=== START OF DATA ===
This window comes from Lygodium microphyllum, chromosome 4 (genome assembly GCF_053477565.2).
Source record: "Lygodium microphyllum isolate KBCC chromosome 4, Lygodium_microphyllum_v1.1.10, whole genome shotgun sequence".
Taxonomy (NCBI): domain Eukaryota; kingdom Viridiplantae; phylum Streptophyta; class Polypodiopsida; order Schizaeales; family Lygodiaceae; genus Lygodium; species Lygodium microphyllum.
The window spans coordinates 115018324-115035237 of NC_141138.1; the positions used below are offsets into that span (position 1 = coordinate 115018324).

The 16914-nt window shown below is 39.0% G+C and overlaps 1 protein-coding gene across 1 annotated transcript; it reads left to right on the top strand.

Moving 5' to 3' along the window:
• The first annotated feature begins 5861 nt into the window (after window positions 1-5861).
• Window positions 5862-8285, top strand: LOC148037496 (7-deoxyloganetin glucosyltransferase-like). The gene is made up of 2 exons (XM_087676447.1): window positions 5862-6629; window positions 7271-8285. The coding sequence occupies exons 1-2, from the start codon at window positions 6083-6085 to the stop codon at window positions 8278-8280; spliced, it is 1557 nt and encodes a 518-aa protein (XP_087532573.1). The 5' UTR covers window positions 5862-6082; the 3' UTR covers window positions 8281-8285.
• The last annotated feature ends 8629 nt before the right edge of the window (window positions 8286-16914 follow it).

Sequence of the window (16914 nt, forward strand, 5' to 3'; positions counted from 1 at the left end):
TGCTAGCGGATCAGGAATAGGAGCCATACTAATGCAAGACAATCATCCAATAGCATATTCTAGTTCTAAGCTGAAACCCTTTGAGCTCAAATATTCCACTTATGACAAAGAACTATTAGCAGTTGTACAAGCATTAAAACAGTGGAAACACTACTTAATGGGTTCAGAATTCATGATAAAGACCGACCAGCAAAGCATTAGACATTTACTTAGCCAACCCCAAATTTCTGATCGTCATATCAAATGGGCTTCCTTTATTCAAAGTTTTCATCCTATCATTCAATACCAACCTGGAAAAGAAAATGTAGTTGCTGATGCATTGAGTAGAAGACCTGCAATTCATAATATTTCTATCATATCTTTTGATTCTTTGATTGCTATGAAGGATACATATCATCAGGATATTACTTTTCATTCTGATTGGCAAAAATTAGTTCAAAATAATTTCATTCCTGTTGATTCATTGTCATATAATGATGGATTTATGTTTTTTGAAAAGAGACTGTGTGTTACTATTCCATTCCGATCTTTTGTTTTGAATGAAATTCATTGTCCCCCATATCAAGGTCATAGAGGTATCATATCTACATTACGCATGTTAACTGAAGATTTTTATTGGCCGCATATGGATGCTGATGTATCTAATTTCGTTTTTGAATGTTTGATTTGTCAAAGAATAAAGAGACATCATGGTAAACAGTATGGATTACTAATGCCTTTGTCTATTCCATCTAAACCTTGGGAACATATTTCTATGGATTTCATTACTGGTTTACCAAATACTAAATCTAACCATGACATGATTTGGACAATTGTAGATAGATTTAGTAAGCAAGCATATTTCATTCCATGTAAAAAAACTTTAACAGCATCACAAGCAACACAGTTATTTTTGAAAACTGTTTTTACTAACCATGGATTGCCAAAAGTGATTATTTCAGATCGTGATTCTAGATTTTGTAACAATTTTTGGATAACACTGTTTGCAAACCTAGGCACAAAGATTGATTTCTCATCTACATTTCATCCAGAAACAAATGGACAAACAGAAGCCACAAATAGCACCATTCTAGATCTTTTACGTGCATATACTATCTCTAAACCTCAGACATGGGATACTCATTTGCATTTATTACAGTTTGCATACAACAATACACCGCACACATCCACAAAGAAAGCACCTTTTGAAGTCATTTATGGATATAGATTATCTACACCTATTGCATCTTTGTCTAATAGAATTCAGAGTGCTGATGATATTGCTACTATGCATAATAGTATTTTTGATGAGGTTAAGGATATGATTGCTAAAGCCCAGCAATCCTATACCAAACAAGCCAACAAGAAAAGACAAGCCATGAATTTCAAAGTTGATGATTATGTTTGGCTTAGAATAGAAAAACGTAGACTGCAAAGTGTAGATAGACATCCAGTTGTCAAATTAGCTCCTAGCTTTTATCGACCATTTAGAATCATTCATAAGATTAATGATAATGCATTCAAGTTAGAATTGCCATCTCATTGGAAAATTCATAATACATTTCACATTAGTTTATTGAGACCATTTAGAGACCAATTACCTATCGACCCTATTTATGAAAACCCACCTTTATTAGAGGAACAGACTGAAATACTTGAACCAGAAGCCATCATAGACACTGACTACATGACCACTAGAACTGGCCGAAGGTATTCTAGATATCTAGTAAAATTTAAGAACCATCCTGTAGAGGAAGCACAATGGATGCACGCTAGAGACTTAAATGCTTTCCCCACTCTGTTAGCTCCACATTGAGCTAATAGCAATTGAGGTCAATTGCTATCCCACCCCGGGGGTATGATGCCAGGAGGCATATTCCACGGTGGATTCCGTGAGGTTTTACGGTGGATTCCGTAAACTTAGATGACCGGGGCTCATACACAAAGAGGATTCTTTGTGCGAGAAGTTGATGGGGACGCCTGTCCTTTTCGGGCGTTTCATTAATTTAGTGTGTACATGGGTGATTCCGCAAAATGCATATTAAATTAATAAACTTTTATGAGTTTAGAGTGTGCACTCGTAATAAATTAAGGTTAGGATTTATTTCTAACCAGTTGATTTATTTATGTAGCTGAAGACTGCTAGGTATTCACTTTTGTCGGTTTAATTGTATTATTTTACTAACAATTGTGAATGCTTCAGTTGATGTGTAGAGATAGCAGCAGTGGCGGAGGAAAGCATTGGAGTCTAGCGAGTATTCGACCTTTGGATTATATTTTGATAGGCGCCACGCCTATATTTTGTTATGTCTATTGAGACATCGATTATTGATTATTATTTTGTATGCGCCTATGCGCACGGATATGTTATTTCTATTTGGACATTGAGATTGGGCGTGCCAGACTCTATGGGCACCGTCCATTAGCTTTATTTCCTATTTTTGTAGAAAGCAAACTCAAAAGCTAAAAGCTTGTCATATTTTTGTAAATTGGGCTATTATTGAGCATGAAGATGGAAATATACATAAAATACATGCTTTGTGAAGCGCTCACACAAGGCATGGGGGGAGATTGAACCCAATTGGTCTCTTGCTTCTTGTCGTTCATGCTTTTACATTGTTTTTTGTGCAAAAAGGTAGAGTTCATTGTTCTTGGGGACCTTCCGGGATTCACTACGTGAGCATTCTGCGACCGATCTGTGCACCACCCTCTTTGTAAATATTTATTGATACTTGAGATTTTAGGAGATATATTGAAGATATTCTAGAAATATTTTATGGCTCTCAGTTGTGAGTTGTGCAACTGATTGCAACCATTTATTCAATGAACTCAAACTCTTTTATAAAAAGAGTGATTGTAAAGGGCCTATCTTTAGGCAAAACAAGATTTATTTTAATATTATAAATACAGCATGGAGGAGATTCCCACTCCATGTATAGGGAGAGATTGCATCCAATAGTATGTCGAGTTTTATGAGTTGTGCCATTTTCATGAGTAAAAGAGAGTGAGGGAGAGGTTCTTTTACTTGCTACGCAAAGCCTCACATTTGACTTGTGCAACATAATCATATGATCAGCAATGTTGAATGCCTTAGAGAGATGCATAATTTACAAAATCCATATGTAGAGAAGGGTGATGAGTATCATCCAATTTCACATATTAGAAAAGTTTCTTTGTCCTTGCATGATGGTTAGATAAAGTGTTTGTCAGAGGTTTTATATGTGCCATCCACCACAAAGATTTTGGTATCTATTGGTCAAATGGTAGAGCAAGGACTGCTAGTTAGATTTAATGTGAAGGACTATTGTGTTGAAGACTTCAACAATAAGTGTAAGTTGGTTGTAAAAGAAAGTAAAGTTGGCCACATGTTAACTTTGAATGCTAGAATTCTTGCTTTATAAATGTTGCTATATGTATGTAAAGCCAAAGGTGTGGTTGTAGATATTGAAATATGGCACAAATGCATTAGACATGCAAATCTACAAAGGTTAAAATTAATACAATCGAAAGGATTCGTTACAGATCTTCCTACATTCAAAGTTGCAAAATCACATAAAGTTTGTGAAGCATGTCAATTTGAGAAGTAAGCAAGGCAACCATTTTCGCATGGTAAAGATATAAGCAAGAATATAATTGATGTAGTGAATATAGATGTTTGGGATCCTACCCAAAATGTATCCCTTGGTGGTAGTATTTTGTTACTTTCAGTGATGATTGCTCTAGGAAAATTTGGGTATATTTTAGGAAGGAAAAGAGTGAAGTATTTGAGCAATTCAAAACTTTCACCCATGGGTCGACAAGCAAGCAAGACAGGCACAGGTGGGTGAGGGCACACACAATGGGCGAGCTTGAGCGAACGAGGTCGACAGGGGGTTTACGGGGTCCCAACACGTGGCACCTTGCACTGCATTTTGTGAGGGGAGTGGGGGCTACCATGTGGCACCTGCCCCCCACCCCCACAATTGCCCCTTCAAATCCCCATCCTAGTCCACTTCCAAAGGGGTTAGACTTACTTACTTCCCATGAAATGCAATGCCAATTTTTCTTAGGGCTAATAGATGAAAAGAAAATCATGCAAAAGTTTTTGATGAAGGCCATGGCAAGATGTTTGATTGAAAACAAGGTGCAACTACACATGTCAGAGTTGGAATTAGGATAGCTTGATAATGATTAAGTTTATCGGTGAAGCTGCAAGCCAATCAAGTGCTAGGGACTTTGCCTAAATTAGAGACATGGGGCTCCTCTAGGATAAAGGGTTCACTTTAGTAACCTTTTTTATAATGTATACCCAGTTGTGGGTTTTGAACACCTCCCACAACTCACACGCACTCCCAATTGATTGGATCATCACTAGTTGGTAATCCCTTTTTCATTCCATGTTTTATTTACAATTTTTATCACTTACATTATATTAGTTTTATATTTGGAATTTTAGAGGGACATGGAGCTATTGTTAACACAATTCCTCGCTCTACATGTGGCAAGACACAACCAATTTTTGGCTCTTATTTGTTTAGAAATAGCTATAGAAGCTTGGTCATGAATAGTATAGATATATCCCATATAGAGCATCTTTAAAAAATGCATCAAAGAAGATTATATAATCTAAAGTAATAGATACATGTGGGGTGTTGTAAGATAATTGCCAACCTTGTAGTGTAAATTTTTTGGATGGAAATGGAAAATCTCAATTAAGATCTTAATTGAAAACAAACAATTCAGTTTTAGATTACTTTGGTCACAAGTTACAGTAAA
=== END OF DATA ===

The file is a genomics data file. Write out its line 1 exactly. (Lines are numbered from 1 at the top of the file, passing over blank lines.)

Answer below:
This window comes from Lygodium microphyllum, chromosome 4 (genome assembly GCF_053477565.2).